The concept of cross-device targeting can seem heady to some, but Adelphic CEO Michael Collins has a nifty shorthand description: people-based marketing. It’s not important which device consumers are using, he says. A better way to approach the issue is to try to get the right messaging in front of the right audience at the right time.
Adelphic employs a mix of deterministic and probabilistic methods to achieve this. The company’s primary customers are ad agencies, who use Adelphic’s demand-side platform (DSP) to carry out mobile campaigns. About 10% of ad agency trading desks are using Adelphic’s platform to buy audiences, rather than being channel-specific, Collins told VentureBeat recently. That’s about double the amount last year.
Collins spoke with XDevice News about its approach to cross-device targeting. Below is an edited version of the conversation:
XDevice News: How do you measure the effectiveness of a cross-device campaign?
Michael Collins: Performance. It’s that simple and straightforward. I think accuracy is to some degree a proxy. You want accuracy because that leads to greater performance. All the press releases in the world are nice, but at the end of the day our clients only care about one thing: What kind of return do they get for their advertising spend.
There are a number of different success criteria. Going into a store is one, but it could be making an online transaction. If it’s a top-of-funnel brand campaign it could be did they consume branded content, did they watch the video? Did we capture their email address?
XDN: What if you’re trying to determine if someone walked into a store?
MC: There actually are some pretty good attribution products out there. We work most closely with Placed and NinthDecimal. One of the great attributes of mobile is they are location-based devices. So we can start looking at increases in footfall for people who have been exposed to an ad versus those that haven’t.
XDN: When you put mobile and desktop together, how much better does a campaign perform?
MC: Assuming we’re talking about conversions, I would say it is significant. It’s hard to put exact metrics on it when you’re looking at a car versus a movie ticket. Different channels do different things well. Mobile is a great channel for engagement. Mobile click-through rates are 3, 5, 10X what you’ll see online whereas if you get a 0.01% CTR on desktop, you’re having a pretty good day. In mobile you can easily see .5 to 1% CTRs. Mobile tends to work very well as an engagement mechanism. Desktop is far more effective for conversions. If you engage consumers on mobile and see them again in desktop you push them to conversion.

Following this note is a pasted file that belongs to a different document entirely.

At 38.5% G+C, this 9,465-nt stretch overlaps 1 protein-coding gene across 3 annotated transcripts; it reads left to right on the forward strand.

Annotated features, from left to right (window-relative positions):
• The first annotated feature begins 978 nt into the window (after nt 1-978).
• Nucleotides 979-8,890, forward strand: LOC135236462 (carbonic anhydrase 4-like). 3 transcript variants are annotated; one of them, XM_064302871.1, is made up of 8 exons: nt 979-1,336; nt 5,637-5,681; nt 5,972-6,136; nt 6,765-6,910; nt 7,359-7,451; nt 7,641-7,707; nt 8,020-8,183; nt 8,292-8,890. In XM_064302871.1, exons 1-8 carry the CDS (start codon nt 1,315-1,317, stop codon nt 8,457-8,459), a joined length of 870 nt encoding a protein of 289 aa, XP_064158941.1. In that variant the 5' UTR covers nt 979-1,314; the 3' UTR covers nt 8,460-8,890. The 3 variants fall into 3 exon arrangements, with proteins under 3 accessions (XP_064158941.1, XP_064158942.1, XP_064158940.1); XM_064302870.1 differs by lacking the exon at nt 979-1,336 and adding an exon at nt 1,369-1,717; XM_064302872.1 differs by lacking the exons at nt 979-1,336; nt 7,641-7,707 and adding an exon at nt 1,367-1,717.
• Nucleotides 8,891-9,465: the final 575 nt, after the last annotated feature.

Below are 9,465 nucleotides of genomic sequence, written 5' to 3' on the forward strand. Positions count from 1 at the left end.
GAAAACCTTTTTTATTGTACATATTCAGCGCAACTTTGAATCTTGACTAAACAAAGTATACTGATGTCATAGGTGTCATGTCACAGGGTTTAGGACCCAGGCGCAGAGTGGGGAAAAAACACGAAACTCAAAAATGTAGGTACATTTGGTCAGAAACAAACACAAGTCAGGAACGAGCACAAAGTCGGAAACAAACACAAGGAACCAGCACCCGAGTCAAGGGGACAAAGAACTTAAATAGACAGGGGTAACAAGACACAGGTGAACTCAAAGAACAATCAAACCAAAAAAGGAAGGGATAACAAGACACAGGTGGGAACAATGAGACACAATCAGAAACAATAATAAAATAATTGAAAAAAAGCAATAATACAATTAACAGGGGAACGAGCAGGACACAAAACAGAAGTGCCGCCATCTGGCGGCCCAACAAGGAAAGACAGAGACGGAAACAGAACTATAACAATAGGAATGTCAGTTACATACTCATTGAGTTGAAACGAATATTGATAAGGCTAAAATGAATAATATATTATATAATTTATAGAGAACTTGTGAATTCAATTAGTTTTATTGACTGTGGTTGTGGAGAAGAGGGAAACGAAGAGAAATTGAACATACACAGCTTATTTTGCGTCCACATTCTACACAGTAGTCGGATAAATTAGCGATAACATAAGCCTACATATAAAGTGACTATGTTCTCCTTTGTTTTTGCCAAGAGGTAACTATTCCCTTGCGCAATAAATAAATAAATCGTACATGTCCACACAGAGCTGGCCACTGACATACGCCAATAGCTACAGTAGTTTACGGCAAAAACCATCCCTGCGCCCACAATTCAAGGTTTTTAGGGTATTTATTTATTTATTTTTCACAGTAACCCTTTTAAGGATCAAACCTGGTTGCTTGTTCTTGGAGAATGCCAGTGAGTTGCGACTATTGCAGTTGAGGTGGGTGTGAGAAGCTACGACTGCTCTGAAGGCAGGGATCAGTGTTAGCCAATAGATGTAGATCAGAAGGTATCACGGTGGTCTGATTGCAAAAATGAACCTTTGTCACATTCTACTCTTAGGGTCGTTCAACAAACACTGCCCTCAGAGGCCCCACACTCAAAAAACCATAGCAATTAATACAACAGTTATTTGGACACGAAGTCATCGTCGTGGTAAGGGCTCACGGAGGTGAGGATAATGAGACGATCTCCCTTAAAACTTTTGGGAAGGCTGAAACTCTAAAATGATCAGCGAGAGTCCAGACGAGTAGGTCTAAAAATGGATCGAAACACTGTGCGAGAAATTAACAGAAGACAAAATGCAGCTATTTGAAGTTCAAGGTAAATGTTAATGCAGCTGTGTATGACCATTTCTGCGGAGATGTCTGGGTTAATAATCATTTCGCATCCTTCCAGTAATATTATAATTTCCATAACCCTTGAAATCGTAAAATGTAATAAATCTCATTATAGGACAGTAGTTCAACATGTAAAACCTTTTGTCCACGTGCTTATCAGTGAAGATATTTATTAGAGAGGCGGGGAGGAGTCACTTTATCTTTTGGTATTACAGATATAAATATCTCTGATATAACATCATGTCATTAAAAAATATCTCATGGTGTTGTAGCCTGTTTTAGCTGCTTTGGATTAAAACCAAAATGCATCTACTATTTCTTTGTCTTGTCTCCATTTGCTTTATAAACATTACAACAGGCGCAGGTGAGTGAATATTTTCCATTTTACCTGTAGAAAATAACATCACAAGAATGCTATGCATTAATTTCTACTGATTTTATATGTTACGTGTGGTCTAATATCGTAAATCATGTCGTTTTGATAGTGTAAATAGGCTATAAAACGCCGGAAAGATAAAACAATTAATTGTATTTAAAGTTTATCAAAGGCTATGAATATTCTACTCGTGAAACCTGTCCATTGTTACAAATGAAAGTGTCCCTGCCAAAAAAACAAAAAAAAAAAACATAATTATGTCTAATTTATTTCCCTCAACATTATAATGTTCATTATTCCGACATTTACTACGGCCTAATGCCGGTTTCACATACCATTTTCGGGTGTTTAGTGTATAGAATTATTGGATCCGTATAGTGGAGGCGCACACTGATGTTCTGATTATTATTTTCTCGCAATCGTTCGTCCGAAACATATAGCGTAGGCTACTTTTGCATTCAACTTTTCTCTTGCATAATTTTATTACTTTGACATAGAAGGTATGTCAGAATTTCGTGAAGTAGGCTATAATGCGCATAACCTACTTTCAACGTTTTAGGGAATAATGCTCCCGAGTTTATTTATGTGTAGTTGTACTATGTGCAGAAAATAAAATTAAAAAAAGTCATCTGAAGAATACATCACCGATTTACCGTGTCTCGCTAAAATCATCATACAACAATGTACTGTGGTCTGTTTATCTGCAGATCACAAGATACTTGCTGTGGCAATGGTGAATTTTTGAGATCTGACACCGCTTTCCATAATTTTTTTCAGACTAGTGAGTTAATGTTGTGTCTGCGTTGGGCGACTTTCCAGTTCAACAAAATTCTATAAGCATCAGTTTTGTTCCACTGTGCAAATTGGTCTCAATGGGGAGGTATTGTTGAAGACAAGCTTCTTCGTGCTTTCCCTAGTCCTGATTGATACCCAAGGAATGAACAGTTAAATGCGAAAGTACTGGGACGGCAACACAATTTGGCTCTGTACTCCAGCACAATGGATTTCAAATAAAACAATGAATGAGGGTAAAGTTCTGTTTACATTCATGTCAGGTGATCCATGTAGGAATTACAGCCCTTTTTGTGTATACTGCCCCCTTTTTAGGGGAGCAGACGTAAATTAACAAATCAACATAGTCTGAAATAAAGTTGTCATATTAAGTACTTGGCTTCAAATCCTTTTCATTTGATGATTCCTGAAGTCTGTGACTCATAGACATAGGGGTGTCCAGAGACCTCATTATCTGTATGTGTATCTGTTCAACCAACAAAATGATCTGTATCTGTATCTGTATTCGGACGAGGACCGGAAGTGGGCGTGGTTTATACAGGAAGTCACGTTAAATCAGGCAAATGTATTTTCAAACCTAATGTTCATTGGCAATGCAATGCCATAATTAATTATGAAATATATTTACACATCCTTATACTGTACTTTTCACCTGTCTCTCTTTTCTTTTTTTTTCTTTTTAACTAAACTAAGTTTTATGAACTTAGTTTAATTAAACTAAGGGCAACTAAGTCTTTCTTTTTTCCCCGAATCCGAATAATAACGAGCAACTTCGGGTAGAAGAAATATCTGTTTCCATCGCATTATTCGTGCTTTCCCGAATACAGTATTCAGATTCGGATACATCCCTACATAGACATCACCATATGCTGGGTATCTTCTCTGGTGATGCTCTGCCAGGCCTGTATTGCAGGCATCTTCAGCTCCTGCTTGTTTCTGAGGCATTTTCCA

XDN: Are some consumers creeped out about cross-device targeting? Do you expect the FTC to make major changes in the name of privacy?
MC: It’s hard to say no to the question “Are some people creeped out?” Of course. Data privacy is something everyone should be concerned about. We need to know where that line is and that we don’t cross it. Right now as an industry, you want to give consumers the ability to opt out from behavioral targeting. The other is to never venture into the territory of PII – personally identifiable information. We feel quite strongly about both of those. If consumers get freaked out about brands having dialogs with them, that’s not good for anybody.
As for the FTC: Hard for me to comment what’s on the FTC’s mind. I will say as an industry, if we don’t do this well, we should expect the government to step in.
XDN: What’s your headcount right now and what are your next areas for expansion?
MC: We currently have 43 people. The next area of expansion , the one we’ll be announcing soon is our expansion into Europe.